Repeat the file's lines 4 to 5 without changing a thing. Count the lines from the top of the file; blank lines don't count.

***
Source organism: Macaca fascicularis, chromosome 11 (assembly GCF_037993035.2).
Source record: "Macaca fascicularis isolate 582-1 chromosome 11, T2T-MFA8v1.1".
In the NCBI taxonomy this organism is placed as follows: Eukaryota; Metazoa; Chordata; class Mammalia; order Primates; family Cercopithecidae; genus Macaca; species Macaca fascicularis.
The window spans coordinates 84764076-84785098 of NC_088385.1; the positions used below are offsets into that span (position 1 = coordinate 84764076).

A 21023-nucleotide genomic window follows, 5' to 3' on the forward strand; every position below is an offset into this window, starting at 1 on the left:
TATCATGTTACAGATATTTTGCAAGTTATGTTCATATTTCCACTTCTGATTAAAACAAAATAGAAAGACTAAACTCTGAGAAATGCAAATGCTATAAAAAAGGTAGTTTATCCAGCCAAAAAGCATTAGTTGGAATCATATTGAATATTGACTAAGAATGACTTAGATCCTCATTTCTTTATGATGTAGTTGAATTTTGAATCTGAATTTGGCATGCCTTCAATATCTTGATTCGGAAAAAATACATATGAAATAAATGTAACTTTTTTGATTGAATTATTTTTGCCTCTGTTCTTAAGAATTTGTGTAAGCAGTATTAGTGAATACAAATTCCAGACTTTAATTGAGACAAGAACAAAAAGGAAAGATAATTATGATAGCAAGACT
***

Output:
The window spans coordinates 84764076-84785098 of NC_088385.1; the positions used below are offsets into that span (position 1 = coordinate 84764076).

A 21023-nucleotide genomic window follows, 5' to 3' on the forward strand; every position below is an offset into this window, starting at 1 on the left: